The virtual pre-ESIP workshop held on July 13, 2020 was sponsored by ESIP and co-organized by the ESIP IQC and the BSC EQC team, in collaboration with the ARDC AU/NZ DQIG. An additional community engagement event was carried out by the AU/NZ DQIG prior to the pre-ESIP workshop. ESIP is primarily supported by the National Aeronautics and Space Administration (NASA), the National Oceanic and Atmospheric Administration (NOAA) and the United States Geological Survey (USGS). The technological and infrastructural support during the preparation and conduct of the workshop was invaluable. In particular, we thank Megan Carter, ESIP Community Director, for supporting us throughout the workshop and providing helpful advice during the planning stage of the virtual workshop, and ESIP Community Fellow, Alexis Garretson, for supporting the ESIP SM20 report-out session. We thank all participants for attending the pre-ESIP workshop and the ESIP SM20 session and contributing to productive discussions during the live sessions and the two weeks of the ESIP SM20 period. Portions of this work have been extracted from Peng et al. (2020a), which reported on the workshop and the ESIP SM20 report-out session. The Australian participants acknowledge the support of the ARDC. The constructive suggestions from two anonymous reviewers of Data Science Journal have helped improve the quality of the paper.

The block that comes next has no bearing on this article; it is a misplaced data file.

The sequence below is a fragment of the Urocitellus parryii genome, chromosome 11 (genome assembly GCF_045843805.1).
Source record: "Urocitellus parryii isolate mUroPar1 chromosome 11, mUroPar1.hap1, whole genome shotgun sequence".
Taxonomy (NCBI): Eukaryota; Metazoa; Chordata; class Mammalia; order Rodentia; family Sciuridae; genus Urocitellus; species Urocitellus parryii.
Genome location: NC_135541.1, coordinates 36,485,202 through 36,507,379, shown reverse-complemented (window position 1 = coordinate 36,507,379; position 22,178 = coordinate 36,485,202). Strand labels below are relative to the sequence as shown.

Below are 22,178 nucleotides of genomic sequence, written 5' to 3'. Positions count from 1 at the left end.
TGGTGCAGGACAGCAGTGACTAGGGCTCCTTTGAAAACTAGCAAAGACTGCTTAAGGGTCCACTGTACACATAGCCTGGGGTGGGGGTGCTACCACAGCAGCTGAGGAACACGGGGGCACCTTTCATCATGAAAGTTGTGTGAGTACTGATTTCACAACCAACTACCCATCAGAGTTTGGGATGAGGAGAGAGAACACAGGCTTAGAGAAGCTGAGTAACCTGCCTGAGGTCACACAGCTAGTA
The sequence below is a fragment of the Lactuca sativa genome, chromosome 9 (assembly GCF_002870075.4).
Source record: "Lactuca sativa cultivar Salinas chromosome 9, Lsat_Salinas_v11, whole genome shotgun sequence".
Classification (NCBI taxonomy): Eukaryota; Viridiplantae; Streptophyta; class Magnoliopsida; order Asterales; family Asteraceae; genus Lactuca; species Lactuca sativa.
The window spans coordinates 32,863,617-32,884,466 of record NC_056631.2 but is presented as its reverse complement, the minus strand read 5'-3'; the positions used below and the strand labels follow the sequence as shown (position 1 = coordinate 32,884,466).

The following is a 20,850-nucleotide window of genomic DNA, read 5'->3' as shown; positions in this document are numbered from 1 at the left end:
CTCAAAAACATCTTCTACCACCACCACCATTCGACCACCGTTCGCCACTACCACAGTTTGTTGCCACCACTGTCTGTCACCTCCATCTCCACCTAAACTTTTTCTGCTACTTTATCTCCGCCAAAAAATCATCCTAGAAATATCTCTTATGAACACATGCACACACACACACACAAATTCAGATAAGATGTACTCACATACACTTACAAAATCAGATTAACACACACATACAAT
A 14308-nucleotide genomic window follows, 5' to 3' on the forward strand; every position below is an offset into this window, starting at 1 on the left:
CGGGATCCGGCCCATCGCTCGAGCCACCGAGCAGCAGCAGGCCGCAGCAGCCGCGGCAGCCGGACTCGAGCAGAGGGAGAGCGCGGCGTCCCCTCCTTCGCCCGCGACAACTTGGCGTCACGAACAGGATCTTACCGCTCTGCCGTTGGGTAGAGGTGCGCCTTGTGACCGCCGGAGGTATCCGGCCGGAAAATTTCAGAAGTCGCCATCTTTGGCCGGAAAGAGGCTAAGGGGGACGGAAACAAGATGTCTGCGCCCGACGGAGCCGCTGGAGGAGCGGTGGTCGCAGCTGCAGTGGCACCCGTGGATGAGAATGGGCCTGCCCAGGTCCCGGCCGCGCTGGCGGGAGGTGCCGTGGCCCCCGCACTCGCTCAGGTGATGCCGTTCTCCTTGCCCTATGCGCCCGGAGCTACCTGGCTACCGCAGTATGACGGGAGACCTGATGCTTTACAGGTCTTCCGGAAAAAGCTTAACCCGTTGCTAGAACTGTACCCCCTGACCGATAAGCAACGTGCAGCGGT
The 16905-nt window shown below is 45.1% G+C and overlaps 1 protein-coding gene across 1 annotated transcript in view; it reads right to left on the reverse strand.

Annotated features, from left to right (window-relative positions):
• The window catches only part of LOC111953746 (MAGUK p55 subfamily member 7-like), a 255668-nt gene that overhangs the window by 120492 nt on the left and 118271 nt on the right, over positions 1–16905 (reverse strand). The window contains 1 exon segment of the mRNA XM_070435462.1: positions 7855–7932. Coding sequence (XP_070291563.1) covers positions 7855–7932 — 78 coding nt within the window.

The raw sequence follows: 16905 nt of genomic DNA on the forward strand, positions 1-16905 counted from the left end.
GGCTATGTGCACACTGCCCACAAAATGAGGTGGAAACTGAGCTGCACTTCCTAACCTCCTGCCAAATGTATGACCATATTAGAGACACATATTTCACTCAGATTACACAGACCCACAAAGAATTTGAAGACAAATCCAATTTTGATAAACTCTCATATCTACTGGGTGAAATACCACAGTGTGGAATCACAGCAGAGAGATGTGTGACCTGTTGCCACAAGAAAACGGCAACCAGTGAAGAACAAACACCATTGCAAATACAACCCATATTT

The authors have no competing interests to declare.